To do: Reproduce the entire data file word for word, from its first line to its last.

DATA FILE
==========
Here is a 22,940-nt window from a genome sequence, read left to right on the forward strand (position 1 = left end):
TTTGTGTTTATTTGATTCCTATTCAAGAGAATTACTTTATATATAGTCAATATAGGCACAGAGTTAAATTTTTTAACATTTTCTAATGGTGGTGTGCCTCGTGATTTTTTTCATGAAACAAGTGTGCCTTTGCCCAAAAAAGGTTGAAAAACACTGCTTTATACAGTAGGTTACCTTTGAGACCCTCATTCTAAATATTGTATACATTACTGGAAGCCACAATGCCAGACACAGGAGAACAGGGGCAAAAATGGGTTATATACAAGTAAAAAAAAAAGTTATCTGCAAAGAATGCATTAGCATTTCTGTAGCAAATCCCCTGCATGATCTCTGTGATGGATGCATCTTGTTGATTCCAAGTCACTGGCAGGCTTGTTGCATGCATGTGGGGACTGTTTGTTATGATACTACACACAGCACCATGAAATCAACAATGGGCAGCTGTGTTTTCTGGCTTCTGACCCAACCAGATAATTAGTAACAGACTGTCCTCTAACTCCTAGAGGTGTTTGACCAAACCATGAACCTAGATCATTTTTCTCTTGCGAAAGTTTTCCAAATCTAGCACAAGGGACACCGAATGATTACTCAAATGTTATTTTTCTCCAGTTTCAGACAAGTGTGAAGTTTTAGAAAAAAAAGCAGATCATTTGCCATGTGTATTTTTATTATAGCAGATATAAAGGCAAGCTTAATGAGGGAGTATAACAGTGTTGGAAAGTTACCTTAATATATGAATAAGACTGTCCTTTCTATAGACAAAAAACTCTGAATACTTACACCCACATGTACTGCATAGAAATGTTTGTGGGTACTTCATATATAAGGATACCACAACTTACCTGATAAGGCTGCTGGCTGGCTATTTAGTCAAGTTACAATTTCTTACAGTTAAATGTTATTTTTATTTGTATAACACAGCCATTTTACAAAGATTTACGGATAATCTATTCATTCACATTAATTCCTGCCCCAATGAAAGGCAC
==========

Here is a 22,940-nt window from a genome sequence, read left to right on the forward strand (position 1 = left end):
TTTGTGTTTATTTGATTCCTATTCAAGAGAATTACTTTATATATAGTCAATATAGGCACAGAGTTAAATTTTTTAACATTTTCTAATGGTGGTGTGCCTCGTGATTTTTTTCATGAAACAAGTGTGCCTTTGCCCAAAAAAGGTTGAAAAACACTGCTTTATACAGTAGGTTACCTTTGAGACCCTCATTCTAAATATTGTATACATTACTGGAAGCCACAATGCCAGACACAGGAGAACAGGGGCAAAAATGGGTTATATACAAGTAAAAAAAAAAGTTATCTGCAAAGAATGCATTAGCATTTCTGTAGCAAATCCCCTGCATGATCTCTGTGATGGATGCATCTTGTTGATTCCAAGTCACTGGCAGGCTTGTTGCATGCATGTGGGGACTGTTTGTTATGATACTACACACAGCACCATGAAATCAACAATGGGCAGCTGTGTTTTCTGGCTTCTGACCCAACCAGATAATTAGTAACAGACTGTCCTCTAACTCCTAGAGGTGTTTGACCAAACCATGAACCTAGATCATTTTTCTCTTGCGAAAGTTTTCCAAATCTAGCACAAGGGACACCGAATGATTACTCAAATGTTATTTTTCTCCAGTTTCAGACAAGTGTGAAGTTTTAGAAAAAAAAGCAGATCATTTGCCATGTGTATTTTTATTATAGCAGATATAAAGGCAAGCTTAATGAGGGAGTATAACAGTGTTGGAAAGTTACCTTAATATATGAATAAGACTGTCCTTTCTATAGACAAAAAACTCTGAATACTTACACCCACATGTACTGCATAGAAATGTTTGTGGGTACTTCATATATAAGGATACCACAACTTACCTGATAAGGCTGCTGGCTGGCTATTTAGTCAAGTTACAATTTCTTACAGTTAAATGTTATTTTTATTTGTATAACACAGCCATTTTACAAAGATTTACGGATAATCTATTCATTCACATTAATTCCTGCCCCAATGAAAGGCAC